RIAA: New Data Show Napster Hurt Sales

L O S   A N G E L E S, Feb. 26, 2001 -- Recording industry officials have brought

forth new evidence in their attempt to prove that Napster, the

Internet music-swapping service, has cut into their business.

Shipments of CD singles sank by 39 percent last year, accordingto data released by the Recording Industry Association of America.

“Napster hurt record sales,” said RIAA president Hilary Rosen.In particular, Rosen pointed to the drop in the sales of singles,once the format that fueled the music industry, as evidence ofNapster’s affect.

The industry released the figures after a federal court ruledthis month that the service helped users to violate music copyrightlaws. Financial penalties and an injunction have placed the futureof the popular service in question.

Napster chief executive Hank Barry said the association istwisting the data to support the recording industry’s claim thatthey have suffered “irreparable harm” at the hands of Napsterusers.

“In order to argue we’ve done irreparable harm, it would begreat if there were some irreparable harm to show,” he said. “Wehaven’t seen a credible survey yet that suggests Napster is hurtingCD sales.”

Last week, music executives shook off Napster’s offer to settlea copyright infringement lawsuit, saying it didn’t offer a viablebusiness model and failed to address concerns over the security ofonline music.

Under the proposal, Napster offered $150 million annually forfive years to Sony, Warner, BMG, EMI and Universal. An additional$50 million would go to independent labels in each of those fiveyears. The money would come from a fee-based service that Napsterwould like to launch if given approval from the record companies touse their songs.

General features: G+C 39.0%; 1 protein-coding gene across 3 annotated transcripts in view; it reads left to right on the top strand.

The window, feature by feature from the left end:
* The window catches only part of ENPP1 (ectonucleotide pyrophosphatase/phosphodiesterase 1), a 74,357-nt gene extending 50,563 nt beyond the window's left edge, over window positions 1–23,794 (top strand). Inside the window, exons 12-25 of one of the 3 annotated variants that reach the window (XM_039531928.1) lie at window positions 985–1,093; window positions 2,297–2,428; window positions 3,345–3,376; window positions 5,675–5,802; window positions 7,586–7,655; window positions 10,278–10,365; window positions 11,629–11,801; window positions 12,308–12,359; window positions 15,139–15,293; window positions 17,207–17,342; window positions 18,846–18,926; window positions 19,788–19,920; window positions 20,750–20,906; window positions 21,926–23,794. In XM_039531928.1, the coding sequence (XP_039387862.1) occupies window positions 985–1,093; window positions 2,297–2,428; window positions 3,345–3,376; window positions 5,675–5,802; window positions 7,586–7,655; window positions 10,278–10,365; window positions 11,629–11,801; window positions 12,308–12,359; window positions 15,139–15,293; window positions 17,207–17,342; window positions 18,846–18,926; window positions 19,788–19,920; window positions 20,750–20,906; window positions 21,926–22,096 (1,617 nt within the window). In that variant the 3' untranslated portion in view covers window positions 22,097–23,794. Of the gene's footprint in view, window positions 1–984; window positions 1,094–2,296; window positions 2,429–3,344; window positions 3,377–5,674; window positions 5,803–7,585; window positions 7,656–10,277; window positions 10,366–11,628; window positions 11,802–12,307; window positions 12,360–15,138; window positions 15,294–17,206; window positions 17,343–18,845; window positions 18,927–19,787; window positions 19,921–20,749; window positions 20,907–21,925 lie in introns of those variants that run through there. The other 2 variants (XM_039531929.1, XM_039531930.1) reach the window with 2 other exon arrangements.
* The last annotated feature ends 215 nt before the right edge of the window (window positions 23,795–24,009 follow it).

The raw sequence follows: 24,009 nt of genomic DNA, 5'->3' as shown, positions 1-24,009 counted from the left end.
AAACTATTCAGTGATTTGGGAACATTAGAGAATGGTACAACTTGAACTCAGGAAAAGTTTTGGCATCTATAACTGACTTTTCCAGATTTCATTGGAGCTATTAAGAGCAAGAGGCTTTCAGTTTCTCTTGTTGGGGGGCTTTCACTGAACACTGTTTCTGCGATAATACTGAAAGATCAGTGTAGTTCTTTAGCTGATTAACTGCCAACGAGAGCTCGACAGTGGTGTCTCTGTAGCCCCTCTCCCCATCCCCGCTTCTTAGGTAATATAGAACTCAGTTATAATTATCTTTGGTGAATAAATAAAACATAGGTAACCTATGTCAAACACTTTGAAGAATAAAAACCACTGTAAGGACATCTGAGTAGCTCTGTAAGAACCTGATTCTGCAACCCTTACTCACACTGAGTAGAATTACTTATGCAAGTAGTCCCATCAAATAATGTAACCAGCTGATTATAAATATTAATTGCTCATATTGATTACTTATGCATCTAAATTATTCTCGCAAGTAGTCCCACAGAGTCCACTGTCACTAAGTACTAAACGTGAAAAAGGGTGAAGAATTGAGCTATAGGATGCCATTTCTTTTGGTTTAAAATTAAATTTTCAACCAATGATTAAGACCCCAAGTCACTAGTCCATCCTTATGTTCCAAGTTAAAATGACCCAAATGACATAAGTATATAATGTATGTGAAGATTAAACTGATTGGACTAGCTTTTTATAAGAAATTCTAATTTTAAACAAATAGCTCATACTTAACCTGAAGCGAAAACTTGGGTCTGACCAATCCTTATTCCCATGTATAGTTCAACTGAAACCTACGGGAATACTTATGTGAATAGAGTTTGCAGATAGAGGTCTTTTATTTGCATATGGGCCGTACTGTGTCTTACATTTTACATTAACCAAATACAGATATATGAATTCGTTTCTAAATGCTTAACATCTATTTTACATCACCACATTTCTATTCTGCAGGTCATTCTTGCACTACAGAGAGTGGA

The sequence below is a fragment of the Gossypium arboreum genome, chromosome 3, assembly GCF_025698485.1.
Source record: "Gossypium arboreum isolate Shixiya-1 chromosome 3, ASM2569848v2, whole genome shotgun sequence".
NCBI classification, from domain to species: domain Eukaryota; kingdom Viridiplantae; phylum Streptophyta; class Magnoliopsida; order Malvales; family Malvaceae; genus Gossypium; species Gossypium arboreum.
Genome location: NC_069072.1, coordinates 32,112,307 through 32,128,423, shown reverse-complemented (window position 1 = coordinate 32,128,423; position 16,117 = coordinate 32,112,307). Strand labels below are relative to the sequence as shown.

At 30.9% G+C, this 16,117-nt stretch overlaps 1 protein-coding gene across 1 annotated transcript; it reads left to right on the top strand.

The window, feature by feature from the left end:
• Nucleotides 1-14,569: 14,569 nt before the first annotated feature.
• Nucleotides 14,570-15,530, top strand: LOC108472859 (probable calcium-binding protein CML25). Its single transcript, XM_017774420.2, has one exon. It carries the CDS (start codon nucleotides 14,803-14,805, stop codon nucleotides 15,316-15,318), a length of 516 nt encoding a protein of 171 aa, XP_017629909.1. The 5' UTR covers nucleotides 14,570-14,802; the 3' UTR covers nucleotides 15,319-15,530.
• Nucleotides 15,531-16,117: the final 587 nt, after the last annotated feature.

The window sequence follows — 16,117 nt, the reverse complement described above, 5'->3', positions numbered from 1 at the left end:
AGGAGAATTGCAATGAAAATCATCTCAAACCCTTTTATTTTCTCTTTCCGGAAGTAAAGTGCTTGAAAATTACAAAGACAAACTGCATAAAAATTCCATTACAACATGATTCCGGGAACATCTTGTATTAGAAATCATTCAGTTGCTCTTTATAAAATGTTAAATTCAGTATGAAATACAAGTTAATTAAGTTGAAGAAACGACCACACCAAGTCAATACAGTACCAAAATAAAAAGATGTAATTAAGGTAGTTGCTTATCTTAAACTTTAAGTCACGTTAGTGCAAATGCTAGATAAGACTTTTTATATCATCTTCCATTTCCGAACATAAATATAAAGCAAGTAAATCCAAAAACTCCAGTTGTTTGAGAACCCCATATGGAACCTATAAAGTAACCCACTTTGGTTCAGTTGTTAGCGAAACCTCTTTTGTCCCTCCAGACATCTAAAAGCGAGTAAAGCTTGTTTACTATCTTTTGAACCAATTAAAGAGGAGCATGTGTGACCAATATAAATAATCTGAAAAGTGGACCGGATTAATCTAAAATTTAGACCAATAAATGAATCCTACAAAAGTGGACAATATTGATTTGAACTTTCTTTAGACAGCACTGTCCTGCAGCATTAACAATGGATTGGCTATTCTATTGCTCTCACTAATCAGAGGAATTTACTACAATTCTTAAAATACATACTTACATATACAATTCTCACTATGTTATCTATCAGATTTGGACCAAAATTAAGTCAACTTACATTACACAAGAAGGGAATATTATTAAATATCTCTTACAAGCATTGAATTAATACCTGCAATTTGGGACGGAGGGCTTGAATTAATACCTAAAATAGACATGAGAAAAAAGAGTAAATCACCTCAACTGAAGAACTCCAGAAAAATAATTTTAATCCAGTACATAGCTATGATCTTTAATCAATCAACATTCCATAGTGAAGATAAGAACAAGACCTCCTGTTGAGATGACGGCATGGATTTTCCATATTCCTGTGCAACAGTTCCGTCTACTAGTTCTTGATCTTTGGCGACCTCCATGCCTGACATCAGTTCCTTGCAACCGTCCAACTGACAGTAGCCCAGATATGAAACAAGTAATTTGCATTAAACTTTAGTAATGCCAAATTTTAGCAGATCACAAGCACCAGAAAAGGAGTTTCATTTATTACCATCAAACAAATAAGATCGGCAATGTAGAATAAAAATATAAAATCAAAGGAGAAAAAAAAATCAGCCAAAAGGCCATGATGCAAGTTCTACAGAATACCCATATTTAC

Record industry executives called Napster’s offer inadequate foran industry with annual revenues of $40 billion.

Same Old Song

Some experts trace the drop in the sale of singles back to therecord companies themselves. Industry watchers say that recordcompanies have cut production of an unprofitable product that nolonger serves the needs of the industry.

Singles, a mainstay of the industry in the 1950s and '60s, havefallen out of favor as a tool to inflate sales figures andinfluence radio programming, said Roy Lott, president of EMIGroup’s Capitol label. Even so, Napster is the “prime culprit”for the drop in sales, he said.

Industry analysts said the drop in sales can be attributed to anumber of factors, including economic factors and a weak year formusic releases.

“Napster alone doesn’t seem like a fair alibi,” said MichaelNathanson, a Wall Street analyst with Sanford C. Bernstein & Co.“It’s a combination of things. Softness in consumer spending. Thehit titles were for such a narrow [audience] that it was a verythin year, and lastly, the Napster factor. You can’t put yourfinger on it.”

“To be honest, it wasn’t a great music year,” said AndreasSchmidt, chief of the e-commerce group at Bertelsmann, which has afinancial stake in Napster. “There were some isolated events, butwe didn’t put that much good stuff out.”

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